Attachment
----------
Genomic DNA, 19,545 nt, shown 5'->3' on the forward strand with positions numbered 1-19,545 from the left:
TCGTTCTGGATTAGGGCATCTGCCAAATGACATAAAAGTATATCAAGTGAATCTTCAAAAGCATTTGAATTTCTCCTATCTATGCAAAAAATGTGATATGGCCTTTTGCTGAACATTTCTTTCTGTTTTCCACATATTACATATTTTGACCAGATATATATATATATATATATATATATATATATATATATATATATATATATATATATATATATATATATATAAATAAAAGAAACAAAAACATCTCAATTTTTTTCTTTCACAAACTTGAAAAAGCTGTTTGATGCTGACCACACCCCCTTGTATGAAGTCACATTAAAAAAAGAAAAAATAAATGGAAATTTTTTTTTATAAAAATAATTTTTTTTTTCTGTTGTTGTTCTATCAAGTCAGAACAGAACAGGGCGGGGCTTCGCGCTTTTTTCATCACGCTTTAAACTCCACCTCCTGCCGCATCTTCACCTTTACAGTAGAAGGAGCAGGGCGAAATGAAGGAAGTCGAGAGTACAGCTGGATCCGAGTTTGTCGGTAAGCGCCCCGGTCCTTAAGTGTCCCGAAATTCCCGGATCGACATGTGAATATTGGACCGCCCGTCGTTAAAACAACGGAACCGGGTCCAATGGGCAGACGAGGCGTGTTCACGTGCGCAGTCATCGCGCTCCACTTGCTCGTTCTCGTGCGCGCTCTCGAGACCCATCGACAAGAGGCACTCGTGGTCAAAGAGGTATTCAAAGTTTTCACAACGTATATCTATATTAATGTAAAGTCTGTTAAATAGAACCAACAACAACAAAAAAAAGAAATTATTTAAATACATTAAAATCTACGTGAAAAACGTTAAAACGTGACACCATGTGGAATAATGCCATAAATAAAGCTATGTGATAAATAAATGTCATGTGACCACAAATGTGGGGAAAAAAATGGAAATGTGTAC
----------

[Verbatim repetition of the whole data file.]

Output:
Genomic DNA, 19,545 nt, shown 5'->3' on the forward strand with positions numbered 1-19,545 from the left:
TCGTTCTGGATTAGGGCATCTGCCAAATGACATAAAAGTATATCAAGTGAATCTTCAAAAGCATTTGAATTTCTCCTATCTATGCAAAAAATGTGATATGGCCTTTTGCTGAACATTTCTTTCTGTTTTCCACATATTACATATTTTGACCAGATATATATATATATATATATATATATATATATATATATATATATATATATATATATATATATATATATATAAATAAAAGAAACAAAAACATCTCAATTTTTTTCTTTCACAAACTTGAAAAAGCTGTTTGATGCTGACCACACCCCCTTGTATGAAGTCACATTAAAAAAAGAAAAAATAAATGGAAATTTTTTTTTATAAAAATAATTTTTTTTTTCTGTTGTTGTTCTATCAAGTCAGAACAGAACAGGGCGGGGCTTCGCGCTTTTTTCATCACGCTTTAAACTCCACCTCCTGCCGCATCTTCACCTTTACAGTAGAAGGAGCAGGGCGAAATGAAGGAAGTCGAGAGTACAGCTGGATCCGAGTTTGTCGGTAAGCGCCCCGGTCCTTAAGTGTCCCGAAATTCCCGGATCGACATGTGAATATTGGACCGCCCGTCGTTAAAACAACGGAACCGGGTCCAATGGGCAGACGAGGCGTGTTCACGTGCGCAGTCATCGCGCTCCACTTGCTCGTTCTCGTGCGCGCTCTCGAGACCCATCGACAAGAGGCACTCGTGGTCAAAGAGGTATTCAAAGTTTTCACAACGTATATCTATATTAATGTAAAGTCTGTTAAATAGAACCAACAACAACAAAAAAAAGAAATTATTTAAATACATTAAAATCTACGTGAAAAACGTTAAAACGTGACACCATGTGGAATAATGCCATAAATAAAGCTATGTGATAAATAAATGTCATGTGACCACAAATGTGGGGAAAAAAATGGAAATGTGTAC